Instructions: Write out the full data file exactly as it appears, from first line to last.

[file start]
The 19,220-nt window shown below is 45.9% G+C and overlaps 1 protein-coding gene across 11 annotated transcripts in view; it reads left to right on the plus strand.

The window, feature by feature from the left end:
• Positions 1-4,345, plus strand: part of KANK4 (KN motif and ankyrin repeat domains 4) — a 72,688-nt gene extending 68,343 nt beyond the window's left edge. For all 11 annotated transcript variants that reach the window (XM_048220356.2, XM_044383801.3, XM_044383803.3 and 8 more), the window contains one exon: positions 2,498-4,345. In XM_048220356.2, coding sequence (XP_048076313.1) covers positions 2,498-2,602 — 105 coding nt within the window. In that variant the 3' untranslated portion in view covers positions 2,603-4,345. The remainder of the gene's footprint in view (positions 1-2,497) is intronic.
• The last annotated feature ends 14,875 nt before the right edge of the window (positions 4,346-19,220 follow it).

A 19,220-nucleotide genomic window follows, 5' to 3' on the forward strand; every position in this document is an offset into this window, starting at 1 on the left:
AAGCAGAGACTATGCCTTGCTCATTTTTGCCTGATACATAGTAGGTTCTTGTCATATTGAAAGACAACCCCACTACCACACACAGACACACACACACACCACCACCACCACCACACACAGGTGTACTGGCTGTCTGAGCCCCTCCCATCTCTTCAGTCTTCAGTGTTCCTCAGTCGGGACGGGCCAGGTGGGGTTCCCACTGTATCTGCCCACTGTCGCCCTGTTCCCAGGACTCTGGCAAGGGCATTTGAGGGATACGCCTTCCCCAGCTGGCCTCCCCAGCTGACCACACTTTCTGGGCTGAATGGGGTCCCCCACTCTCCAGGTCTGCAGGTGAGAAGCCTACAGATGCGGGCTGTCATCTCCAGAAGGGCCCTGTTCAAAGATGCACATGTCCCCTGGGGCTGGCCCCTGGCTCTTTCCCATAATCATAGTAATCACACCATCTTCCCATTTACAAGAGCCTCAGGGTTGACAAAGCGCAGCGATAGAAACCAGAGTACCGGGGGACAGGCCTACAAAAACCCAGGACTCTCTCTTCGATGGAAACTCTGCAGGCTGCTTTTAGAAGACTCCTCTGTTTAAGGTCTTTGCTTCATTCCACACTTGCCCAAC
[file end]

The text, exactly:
The 19,220-nt window shown below is 45.9% G+C and overlaps 1 protein-coding gene across 11 annotated transcripts in view; it reads left to right on the plus strand.

The window, feature by feature from the left end:
• Positions 1-4,345, plus strand: part of KANK4 (KN motif and ankyrin repeat domains 4) — a 72,688-nt gene extending 68,343 nt beyond the window's left edge. For all 11 annotated transcript variants that reach the window (XM_048220356.2, XM_044383801.3, XM_044383803.3 and 8 more), the window contains one exon: positions 2,498-4,345. In XM_048220356.2, coding sequence (XP_048076313.1) covers positions 2,498-2,602 — 105 coding nt within the window. In that variant the 3' untranslated portion in view covers positions 2,603-4,345. The remainder of the gene's footprint in view (positions 1-2,497) is intronic.
• The last annotated feature ends 14,875 nt before the right edge of the window (positions 4,346-19,220 follow it).

A 19,220-nucleotide genomic window follows, 5' to 3' on the forward strand; every position in this document is an offset into this window, starting at 1 on the left:
AAGCAGAGACTATGCCTTGCTCATTTTTGCCTGATACATAGTAGGTTCTTGTCATATTGAAAGACAACCCCACTACCACACACAGACACACACACACACCACCACCACCACCACACACAGGTGTACTGGCTGTCTGAGCCCCTCCCATCTCTTCAGTCTTCAGTGTTCCTCAGTCGGGACGGGCCAGGTGGGGTTCCCACTGTATCTGCCCACTGTCGCCCTGTTCCCAGGACTCTGGCAAGGGCATTTGAGGGATACGCCTTCCCCAGCTGGCCTCCCCAGCTGACCACACTTTCTGGGCTGAATGGGGTCCCCCACTCTCCAGGTCTGCAGGTGAGAAGCCTACAGATGCGGGCTGTCATCTCCAGAAGGGCCCTGTTCAAAGATGCACATGTCCCCTGGGGCTGGCCCCTGGCTCTTTCCCATAATCATAGTAATCACACCATCTTCCCATTTACAAGAGCCTCAGGGTTGACAAAGCGCAGCGATAGAAACCAGAGTACCGGGGGACAGGCCTACAAAAACCCAGGACTCTCTCTTCGATGGAAACTCTGCAGGCTGCTTTTAGAAGACTCCTCTGTTTAAGGTCTTTGCTTCATTCCACACTTGCCCAAC